Evening folks. I have exactly 32 minutes to get this blog finished and posted before it becomes officially not Sunday anymore. Today the husband and I got up at 4.30am and drove over to Yorkshire to watch the Tour De France. We parked up and walked 5 miles across the hills to get to Cragg Vale and meet this week’s Sunday Poet, Keith Hutson and his friends and family. For some reason, in my infinite wisdom last night, I’d decided I would fill the rucksack I would be carrying with books, just in case I got bored, as well as the obligatory waterproof trousers in case it rained, a jumper in case it was cold etc etc. After about the 3rd mile, I really regretted dragging along Sharon Olds, Hubert Moore et al and beginning to wish I’d bought a smaller bag with just clothes in. I promised myself I would no longer live in fear of being bored and overpack books that I’d never get a chance to read. I promised all these things!
Anyway, we managed to meet up with Keith – the husband had brought the cooker so he could make hot sandwiches ( he knows I don’t like cold ones) – and had carried huge amounts of water to keep us supplied in tea all day. We had a brilliant time – people were chasing random cyclists up the hill, shouting and cheering them up the hill. Everyone seemed in such a good mood – and the weather was really good – sunny but not too much.
When the cyclists go past it is all over very quickly – but it was definitely worth going to soak up the atmosphere.
The only other thing that happened this week is that I have a poem in the new Poetry News, on the theme of ‘loss’ as chosen by Carrie Etter. The poem that Carrie is the first poem from the sequence and you can click on the link below
So, I did have Keith Hutson down for a poem in a couple of weeks time, but as I’ve just been to the Tour de France and Keith has a brilliant poem in ‘Butcher’s Dog’ which is about cycling, I thought it would suit the day perfectly.
Keith has since been published by Pennine Platform, Ian Parks’ journal Hinterland (where he is now an editor), Prole Magazine, Butcher’s Dog and Meniscus. As well as writing poetry, Keith is a Running Poet and coaches boxing as well!
I’m going to sign off now because I’m falling asleep whilst writing this blog – thanks again for reading..
I chose this poem because I don’t normally like poems about sporting themes but I really enjoyed this one. I also like how the poem seems to contain a whole narrative about the ‘he’ of the poem. I think this poem really creates pictures in your mind – I can see the spokes giving out silver showers of rain onto the pavement. The appearance of auntie’s knitted racing jumper means I can picture the ‘he’ of the poem. The other thing I really liked about this poem was the beautiful ending – the recollection of the day ‘In spite of God knows what/it still remains.’ I should also come clean and say Keith sent me some cracking poems to choose from – he has another great sport poem called ‘Running with the Africans’ which I was very tempted to put up – but I thought that it was good to have a cycling poem on the day when I’ve spent all day watching lycra clad cyclists sometimes zooming, sometimes trundling up and down the hill.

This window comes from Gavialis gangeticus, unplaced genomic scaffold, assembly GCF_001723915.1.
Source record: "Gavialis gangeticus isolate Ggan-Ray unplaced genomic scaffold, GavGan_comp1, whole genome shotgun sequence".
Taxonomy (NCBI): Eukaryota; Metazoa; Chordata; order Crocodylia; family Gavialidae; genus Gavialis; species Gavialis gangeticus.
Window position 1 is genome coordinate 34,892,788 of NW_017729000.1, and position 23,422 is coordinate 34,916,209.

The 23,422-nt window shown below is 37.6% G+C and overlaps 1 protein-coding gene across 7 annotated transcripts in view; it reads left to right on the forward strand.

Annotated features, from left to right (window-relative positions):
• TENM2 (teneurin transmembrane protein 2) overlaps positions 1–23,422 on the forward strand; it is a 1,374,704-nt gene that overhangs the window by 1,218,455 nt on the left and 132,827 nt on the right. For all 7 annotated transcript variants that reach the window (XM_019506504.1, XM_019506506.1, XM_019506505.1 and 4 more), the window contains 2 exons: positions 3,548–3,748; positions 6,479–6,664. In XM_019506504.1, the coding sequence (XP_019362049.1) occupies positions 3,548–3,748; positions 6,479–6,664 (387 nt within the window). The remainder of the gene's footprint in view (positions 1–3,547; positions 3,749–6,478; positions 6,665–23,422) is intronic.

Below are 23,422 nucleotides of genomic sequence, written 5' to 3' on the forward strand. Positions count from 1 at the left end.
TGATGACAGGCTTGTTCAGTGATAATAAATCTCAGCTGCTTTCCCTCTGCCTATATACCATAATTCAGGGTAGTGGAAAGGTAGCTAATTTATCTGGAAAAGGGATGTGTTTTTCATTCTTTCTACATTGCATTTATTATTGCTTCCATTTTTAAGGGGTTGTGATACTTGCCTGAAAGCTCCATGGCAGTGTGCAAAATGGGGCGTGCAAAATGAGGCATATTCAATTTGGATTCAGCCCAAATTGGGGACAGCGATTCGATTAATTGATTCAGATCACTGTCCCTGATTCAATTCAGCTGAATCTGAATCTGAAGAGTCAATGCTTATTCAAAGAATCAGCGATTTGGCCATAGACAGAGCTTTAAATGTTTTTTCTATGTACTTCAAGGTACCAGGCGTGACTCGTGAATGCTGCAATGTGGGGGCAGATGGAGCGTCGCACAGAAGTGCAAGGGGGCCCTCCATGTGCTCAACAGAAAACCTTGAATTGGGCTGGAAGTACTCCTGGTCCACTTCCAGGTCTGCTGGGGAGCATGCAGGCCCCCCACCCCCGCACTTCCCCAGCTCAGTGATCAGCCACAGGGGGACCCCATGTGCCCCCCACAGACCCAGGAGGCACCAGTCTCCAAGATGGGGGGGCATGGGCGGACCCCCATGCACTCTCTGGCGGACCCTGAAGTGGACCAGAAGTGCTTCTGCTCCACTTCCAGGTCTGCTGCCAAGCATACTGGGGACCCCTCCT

I should also say that ‘Recycle’ was first published in the wonderful magazine ‘ Butcher’s Dog’ which is well worth subscribing to or scrounging off somebody if you want have a quick read. It’s a great little magazine, and produced very beautifully I think. If you would like to order a copy of Butcher’s Dog you can go to http://www.butchersdogmagazine.com/2012/12/subscribe.html
I’m going to stop here because I’m nodding off, whilst typing – I just hope I haven’t made any mistakes when typing up Keith’s poem…..
Recycle – Keith Hutson
Sunday, early, April ’74: a sky
still undecided whether to wear
rainbows, and a road already warm
and ripe for riding.
Underneath and all around him,
thin wheels whisper. Touching
tarmac througha shallow
brilliance of rain, they lap up
liquid beads of light,
for spokes to fillet into silver
showers that tumble,
to be turned and tossed again.
In his wake, a trail is laid:
it glistens for a second,
then evaporates – an evanescent thread
that hobbles under every push
away from home, where bad
revision notes are turning brown below
the bed; beyond them lies the final day
at school, the God knows what.
He’s got his auntie’s knitted
racing jumper on, canary-yellow,
with the club name stitched in blue,
and he’s nestled in the corner of the bunch:
an easy-breathing train of chrome and corduroy,
conversation, rolled up crepes.
They’ve wedged him where, this time, he can’t
uncouple and get left behind.
Later now, return leg, and an uphill
crunch against the wind. He’s knuckled
down and blowing hard, eyeballing
the handlebars, elbows riveted to ribs:
a flesh-and-fabric planet packing
itself back to core and generating
pain, but plumb in place – he’s fixed
and spinning in his citadel of space,
and though a life ago,
this day of utter joy, it still
remains. In spite of God knows what,
it still remains.